lying cause ofdeath did not fall within the case, except one resident who completed tificate procedures during their residen¬
same major disease category as the key, five. One hour was sufficient time for most cies. Only five of the 21 residents and only
it was considered a "major disagreement." to complete all six cases. Table 1 shows one of the 12 internists could recall being
The full text of all six cases is published the extent of agreement with the correct given written materials on death certifi¬
in the NCHS handbook.13 For brevity we underlying cause of death for all six cases cation. Training experiences were largely
achieved by study participants, by level received by word of mouth from varying
present case 1 herein as an example and of training. For case 1, only 10 of 68 sub¬
summarize cases 2 through 6. sources. Of medical residents who had
Case 1.—An 80-year-old woman was ad¬
jects' certificates (15%) yielded the cor¬ experience filling out death certificates,
rect underlying cause, and none included two thirds routinely consulted other phy¬
mitted to the hospital from a nursing home for all of the significant or contributing con¬
a temperature of 39.2°C (102.6°F). She first sicians in their hospitals and one fourth
became a resident ofthe nursing home 2 years ditions: for example, three subjects omit¬ took advice from funeral directors, whereas
earlier after a cerebrovascular accident that ted bacteremia, two omitted urinary tract internists tended to consult their hospi¬
left her with a mild residual left hemiparesis. infection, and all nine omitted hemiplegia. tals' medical records departments.
Over the next year she became increasingly Using the ICD-9 coding rules, the under¬ Comment
dependent on others to help her with activi¬ lying cause most commonly reported by
ties of daily living, eventually requiring an the participants was "other disorders of The variation in the extent of agree¬
indwelling Foley catheter. For the 3 days the urethra and urinary tract." This cause ment between the subjects' death cer¬
prior to admission she was noted to have lost was assigned to 43 certificates (63%). On tificate entries and the correct cause-of-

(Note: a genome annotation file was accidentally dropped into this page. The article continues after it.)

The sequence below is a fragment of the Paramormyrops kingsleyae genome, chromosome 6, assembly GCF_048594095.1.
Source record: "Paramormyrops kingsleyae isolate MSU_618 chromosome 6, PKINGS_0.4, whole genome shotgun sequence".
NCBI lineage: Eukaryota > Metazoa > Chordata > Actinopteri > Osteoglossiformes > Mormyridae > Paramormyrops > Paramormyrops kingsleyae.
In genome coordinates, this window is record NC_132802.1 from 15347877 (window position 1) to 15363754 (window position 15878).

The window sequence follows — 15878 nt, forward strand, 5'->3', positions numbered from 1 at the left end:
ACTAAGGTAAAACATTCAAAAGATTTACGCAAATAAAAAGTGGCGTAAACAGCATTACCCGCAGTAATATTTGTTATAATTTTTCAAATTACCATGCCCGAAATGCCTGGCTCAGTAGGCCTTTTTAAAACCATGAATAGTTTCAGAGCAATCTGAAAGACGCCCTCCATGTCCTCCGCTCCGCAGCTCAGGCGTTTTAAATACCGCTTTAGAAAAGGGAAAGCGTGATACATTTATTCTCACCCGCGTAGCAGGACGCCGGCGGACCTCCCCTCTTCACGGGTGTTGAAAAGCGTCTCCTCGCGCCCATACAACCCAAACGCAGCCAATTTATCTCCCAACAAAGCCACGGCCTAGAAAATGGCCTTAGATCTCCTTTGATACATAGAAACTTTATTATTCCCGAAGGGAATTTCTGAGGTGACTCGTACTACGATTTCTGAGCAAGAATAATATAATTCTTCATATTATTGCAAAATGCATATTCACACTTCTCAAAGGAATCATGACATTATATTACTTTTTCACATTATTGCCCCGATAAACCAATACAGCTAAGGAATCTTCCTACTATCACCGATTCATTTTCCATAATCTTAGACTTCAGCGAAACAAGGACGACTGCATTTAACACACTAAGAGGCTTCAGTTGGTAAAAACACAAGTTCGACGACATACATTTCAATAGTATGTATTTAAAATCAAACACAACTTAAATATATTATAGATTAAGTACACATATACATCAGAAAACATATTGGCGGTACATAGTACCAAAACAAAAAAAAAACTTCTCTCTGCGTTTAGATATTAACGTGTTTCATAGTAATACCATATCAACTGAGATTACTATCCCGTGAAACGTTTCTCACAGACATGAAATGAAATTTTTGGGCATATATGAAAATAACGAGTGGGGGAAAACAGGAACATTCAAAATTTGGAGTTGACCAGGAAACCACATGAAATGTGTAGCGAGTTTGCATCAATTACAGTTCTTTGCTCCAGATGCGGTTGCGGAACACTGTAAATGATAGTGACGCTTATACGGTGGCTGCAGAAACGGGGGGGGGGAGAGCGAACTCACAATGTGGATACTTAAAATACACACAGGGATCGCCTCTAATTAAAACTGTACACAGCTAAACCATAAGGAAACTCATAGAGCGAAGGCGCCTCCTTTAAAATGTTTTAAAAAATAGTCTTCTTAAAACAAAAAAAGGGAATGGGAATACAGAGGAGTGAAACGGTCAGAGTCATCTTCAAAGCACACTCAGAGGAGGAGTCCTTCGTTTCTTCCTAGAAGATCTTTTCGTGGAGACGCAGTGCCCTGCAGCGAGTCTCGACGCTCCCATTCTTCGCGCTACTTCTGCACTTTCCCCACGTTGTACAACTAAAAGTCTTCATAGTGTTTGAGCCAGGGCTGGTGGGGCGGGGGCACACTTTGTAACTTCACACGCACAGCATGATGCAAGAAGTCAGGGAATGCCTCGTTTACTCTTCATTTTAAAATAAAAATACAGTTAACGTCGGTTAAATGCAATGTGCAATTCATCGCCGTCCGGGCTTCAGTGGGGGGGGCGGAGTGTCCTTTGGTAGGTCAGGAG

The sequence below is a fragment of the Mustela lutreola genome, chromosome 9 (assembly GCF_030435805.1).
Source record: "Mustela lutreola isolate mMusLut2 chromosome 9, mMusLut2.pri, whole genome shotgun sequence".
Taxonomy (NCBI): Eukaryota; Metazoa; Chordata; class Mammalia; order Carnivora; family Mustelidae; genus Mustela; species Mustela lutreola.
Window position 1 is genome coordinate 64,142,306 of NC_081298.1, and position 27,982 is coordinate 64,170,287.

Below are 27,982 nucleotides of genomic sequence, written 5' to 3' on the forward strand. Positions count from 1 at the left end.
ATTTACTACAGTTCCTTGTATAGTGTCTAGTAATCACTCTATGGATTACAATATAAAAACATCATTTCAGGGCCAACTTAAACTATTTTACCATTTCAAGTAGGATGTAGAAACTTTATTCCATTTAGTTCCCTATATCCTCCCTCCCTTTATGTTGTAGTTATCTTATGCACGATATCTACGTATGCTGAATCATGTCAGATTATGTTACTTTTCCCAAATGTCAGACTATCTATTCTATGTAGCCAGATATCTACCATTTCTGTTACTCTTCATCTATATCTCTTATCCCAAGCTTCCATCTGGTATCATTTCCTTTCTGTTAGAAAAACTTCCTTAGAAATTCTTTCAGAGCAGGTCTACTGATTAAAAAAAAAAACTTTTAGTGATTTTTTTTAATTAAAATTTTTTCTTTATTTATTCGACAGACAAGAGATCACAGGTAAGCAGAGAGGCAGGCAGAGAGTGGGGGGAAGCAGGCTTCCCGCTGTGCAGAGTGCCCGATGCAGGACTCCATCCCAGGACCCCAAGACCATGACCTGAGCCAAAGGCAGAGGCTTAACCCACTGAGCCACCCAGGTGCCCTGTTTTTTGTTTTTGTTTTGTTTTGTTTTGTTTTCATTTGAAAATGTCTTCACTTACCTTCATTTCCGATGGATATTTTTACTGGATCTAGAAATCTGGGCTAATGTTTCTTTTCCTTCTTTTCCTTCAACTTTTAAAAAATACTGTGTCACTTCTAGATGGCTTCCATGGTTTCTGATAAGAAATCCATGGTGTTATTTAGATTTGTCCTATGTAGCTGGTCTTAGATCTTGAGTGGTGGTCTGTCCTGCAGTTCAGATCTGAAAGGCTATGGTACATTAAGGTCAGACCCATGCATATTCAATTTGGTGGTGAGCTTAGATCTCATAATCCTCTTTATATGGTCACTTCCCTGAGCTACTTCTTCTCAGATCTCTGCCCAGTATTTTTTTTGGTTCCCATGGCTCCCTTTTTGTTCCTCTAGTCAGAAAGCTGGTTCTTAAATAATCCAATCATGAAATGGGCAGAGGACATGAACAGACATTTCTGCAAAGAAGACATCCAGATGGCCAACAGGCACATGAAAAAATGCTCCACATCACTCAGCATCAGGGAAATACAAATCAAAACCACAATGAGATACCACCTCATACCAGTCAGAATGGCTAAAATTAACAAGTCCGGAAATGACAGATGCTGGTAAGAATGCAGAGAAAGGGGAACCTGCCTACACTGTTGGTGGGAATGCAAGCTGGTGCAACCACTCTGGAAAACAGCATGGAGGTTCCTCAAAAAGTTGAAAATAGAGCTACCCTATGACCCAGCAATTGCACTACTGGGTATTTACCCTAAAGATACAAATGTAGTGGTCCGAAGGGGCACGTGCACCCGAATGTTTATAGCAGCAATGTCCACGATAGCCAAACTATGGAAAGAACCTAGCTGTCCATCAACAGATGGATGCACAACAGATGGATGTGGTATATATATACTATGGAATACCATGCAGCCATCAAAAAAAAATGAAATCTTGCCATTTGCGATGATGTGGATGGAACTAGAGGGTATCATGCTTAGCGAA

her appetite and to have become increasingly 19 of these, the sequence was given as death sequences appears to reflect a lack
withdrawn. On admission to the hospital her
"sepsis" or "septic shock" followed by "uri¬ of training in death certificate completion
leukocyte count was 19.7xl09/L, she had py- at all levels of medical experience.
uria, and gram-negative rods were seen on a nary tract infection," and stroke was not
Gram stain of the urine. Ampicillin was ad¬ mentioned at all. Only one participant cor¬ A physician-training module for death
ministered intravenously. Blood cultures 2 rectly entered hemiplegia in Part I. Sep- certification should emphasize the cor-
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Table 2.—Potential Consequence of Miscoding of Death Certificates In Six Case Studies* Classification of Medical Entities has pro¬
vided a tool for consistent assignment of
ICD-9 Code Disease Category
underlying cause-of-death codes and has
improved availability of multiple-cause-
Infectious/parasitic of-death information.14 Data files contain¬
140-239 Neoplasms ing multiple causes of death as early as
240-279 Endocrine/metabolic B6t 1968 are now available to researchers,15
280-289 Hematopoietic and analyses using these expanded di¬
290-319 Mental disorders, including 31t mensions of cause-of-death data have
chronic alcohol syndrome become routine in fields as diverse as in¬
320-389 Nervous system fectious diseases16·17 and occupational